Period shows are really just a world of their own, whether within the drama, romance, or action-adventure genres.
Between the uncomfortable fashion, ridiculously complex hairstyles, non-existence of technology, war and violence, and just generally difficult lifestyles, it’s sometimes hard for us to imagine that this is actual, real-life history – albeit fictionalized to a certain extent.
It certainly makes us appreciate the advancements in society that we have the comfort of today!
At the very least, historical and period dramas provide a sort of escape for us without departing too far from reality the way supernatural or fantasy shows do.
So for those looking for a blast from the past (3 centuries ago, to be exact), we’ve put together a list of TV shows set in the 18th century for your enjoyment!
Whether set against the backdrop of European royalty or the American colonial era, these shows will transport you through time for a (sometimes not-entirely-accurate) history lesson!
Outlander, Starz (2014 – present)
Based on the series of novels of the same name by Diana Gabaldon, Outlander is a historical drama that has recently been renewed for its sixth season.
The Starz series primarily follows Claire Randall, who was initially a nurse during World War II.
During a visit to Scotland with her husband Frank, she suddenly finds herself transported back in time to the mid-18th century.
She falls in love with a Highlander named Jamie Fraser and with him and his people tries to survive the brewing war of the Jacobite movement and later, the American Revolutionary War.
Though largely historical in nature, Outlander has touches of the fantasy genre with Claire often travels between her current century and the 18th.
Tom Jones, PBS (2023)
Among the newer TV show on this list is PBS Masterpiece’s miniseries Tom Jones.
Based on Henry Fielding’s 1749 novel The History of Tom Jones, A Foundling, this four-part miniseries follows the roguish but lovable Tom Jones as he’s trying to find his place in the world and maybe fall in love, too.
Along the way, Tom meets his neighbor Sophia Western. And although forces constantly conspire against the two lovers, nothing can keep them apart for too long.
So, we’re treated to a rom-com-style period drama showing Tom and Sophia’s sweeping love story with all the ups and downs that come with it.
Queen Charlotte: A Bridgerton Story, Netflix (2023)
Netflix’s Bridgerton quickly became a fan favorite after its debut in late 2020. So, it’s no wonder that Netflix decided to expand on the Bridgerton fame with a prequel series.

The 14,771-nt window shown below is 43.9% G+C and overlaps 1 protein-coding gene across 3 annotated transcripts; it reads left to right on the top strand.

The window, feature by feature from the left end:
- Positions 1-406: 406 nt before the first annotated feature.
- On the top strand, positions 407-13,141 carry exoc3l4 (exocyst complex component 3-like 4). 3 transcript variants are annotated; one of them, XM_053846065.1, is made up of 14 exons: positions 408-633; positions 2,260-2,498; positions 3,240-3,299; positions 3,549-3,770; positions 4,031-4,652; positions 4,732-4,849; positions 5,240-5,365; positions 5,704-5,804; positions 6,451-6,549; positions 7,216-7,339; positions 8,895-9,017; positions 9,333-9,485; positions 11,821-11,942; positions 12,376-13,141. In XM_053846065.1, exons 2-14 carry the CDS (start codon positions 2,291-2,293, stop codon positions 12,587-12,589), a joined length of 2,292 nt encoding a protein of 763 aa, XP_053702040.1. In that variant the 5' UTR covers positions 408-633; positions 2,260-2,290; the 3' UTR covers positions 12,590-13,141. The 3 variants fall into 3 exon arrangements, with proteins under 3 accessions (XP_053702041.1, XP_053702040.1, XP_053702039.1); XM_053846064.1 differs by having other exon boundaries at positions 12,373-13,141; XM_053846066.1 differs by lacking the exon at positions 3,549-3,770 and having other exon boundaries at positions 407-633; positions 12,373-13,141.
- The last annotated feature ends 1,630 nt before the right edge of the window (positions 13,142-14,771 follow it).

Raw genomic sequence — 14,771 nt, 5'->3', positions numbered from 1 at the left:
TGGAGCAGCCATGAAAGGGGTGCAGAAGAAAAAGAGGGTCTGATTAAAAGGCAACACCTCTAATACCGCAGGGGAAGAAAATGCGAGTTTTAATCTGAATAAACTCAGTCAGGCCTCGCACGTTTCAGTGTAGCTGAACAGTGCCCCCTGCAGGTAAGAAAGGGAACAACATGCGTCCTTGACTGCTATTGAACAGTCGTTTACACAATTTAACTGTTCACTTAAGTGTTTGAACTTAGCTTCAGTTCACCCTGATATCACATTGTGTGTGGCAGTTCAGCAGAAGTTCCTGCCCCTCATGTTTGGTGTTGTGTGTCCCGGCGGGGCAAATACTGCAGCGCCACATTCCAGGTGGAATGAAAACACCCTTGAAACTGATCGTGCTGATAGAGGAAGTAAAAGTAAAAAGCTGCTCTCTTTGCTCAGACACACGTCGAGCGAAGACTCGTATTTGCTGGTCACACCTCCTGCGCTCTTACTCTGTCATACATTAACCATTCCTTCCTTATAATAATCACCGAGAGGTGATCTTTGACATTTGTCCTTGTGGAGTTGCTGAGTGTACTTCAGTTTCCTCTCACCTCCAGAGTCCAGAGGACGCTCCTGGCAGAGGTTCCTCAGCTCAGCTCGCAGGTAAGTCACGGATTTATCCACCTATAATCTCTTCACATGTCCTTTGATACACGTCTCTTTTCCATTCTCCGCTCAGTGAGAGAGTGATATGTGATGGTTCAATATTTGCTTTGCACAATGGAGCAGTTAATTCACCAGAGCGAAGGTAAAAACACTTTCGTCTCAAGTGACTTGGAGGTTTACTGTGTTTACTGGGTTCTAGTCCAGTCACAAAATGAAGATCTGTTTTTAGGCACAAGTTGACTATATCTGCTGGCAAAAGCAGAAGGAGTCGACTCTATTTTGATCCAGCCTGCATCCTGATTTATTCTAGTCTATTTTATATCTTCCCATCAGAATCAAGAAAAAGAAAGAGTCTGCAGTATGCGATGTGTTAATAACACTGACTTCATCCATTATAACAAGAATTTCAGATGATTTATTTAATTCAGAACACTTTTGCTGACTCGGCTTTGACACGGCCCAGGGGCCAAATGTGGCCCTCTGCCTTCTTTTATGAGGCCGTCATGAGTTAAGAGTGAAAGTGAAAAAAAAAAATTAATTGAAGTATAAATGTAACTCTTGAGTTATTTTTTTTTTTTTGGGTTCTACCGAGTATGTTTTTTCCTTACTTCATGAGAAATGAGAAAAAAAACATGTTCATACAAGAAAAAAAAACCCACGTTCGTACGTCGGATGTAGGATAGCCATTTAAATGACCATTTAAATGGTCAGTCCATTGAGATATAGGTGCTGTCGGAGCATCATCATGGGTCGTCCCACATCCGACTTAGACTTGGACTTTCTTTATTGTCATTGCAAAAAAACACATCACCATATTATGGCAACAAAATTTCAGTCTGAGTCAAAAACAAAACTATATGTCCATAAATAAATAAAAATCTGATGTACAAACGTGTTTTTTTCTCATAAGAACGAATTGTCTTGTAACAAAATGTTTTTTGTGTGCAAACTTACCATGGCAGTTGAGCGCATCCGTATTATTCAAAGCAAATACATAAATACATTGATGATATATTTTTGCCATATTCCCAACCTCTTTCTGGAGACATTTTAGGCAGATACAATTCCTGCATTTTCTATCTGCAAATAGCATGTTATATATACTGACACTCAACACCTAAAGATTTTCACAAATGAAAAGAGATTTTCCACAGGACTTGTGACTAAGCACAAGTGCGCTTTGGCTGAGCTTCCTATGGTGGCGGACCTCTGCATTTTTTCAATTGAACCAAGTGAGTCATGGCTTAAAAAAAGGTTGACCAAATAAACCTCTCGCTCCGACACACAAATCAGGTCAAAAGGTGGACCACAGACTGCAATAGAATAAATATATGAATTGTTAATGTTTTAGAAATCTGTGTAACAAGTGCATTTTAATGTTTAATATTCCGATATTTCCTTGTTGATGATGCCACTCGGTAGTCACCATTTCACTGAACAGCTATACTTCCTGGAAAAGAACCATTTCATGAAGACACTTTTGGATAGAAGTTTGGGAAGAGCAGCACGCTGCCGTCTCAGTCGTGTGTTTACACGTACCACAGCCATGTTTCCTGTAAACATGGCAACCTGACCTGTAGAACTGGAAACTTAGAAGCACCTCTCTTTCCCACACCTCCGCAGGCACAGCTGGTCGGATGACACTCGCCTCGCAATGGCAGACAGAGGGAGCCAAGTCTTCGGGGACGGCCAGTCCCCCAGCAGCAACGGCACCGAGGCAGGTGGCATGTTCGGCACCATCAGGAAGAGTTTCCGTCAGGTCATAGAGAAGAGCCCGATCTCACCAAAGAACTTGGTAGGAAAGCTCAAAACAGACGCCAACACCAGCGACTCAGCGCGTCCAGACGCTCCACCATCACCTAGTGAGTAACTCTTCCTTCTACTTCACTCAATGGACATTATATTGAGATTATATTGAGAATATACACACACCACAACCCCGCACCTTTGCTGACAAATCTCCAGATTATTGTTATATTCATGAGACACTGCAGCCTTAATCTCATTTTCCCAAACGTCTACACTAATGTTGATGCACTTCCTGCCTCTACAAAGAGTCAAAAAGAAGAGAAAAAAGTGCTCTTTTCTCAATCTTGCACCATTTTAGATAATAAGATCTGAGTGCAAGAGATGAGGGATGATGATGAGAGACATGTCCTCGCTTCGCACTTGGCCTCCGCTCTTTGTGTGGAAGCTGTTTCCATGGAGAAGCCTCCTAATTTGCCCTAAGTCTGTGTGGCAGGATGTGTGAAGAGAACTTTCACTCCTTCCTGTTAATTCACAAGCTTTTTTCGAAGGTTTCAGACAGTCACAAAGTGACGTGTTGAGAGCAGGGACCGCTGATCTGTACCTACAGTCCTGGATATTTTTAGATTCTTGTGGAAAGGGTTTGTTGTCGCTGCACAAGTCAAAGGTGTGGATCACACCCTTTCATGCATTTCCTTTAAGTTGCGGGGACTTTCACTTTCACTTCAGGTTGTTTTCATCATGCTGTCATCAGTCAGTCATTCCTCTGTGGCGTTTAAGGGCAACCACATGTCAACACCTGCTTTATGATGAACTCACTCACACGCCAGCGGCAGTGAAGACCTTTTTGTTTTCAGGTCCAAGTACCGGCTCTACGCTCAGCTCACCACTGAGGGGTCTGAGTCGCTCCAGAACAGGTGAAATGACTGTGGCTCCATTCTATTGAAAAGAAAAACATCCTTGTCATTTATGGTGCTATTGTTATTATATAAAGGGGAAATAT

Titled Queen Charlotte: A Bridgerton Story, the series focuses on Bridgerton’s scene-stealer Queen Charlotte.
While Golda Rosheuvel played the queen in the parent series and narrates this spin-off, the series itself primarily follows a young Queen Charlotte (played by India Amarteifio) as she rose to power after her marriage to King George.
Queen Charlotte starts with young Charlotte meeting King George III, launching a love story for the ages as well as sparking a societal shift that ripples true the Ton and is still felt in Bridgerton, which takes place quite a few decades later.
Frontier, Discovery Channel/Netflix (2016 – 2018)
Sometime in the late 18th century, the North American fur trade was just starting up between the Native Americans and Canadian Aboriginal peoples. Frontier, a production collaboration between Discovery Canada and Netflix, chronicles this pivotal time in the two countries’ history.
Declan Harp is an outlaw of Irish and Cree descent, intent on getting rid of the monopoly that the Hudson’s Bay Company has over the fur trade despite the never-ending slew of obstacles and outlaws pursuing him.
Trying to thwart him at every turn is Lord Benton, who is determined to maintain the very hold that Declan is trying to breach.
Beecham House, ITV (2019)
Another late 18th-century show that we can’t forget to mention on this list is ITV’s short-lived series Beecham House.
Set in India on the cusp of the 19th century, Beecham House follows the story of John Beecham, a former soldier with the all-powerful East India Company, as he moves to Delhi to start a new life with his family.
Beecham intends to set up his own trading company and build a new life for his family at the magnificent mansion called the Beecham House. However, he soon discovers that his past and the political tensions of the time make creating that new life more complicated than he anticipated.
The show features an ensemble cast, stunning sets and costumes, and explores themes of power, love, and identity, all while delivering a dash of romance and intrigue, too.
Poldark, BBC One (2015 – 2019)
This recent adaptation of Poldark is the second based on the historical novels of the same name by Winston Graham. With Aidan Turner (And Then There Were None, The Hobbit trilogy) in the titular role, Poldark tells his story following his return home to Cornwall after the American War of Independence in 1783.
In the three years he was gone, his father has died and left the estate not only in ruins but also in debt, and the childhood love he left behind has been engaged to another man.
In an attempt to get back on his feet, he hires a young scullery maid but quickly falls in love and soon, rebuilds a life and family with her.
Black Sails, Starz (2014 – 2017)
One can never go wrong with a show about pirates, especially not when you have production names like Michael Bay and Brad Fuller behind it.
Starz’s Black Sails is the prequel to the events in the famous novel “Treasure Island” by Robert Louis Stevenson, and takes place around two decades prior with the infamous Captain Flint at the helm of the show.
This period in the early 18th century is known as the Golden Age of Piracy, with pirates dominating maritime trade and only adhering to their own rules.
Early seasons focus on Flint’s hunt for a Spanish treasure trove and evading the army guarding it.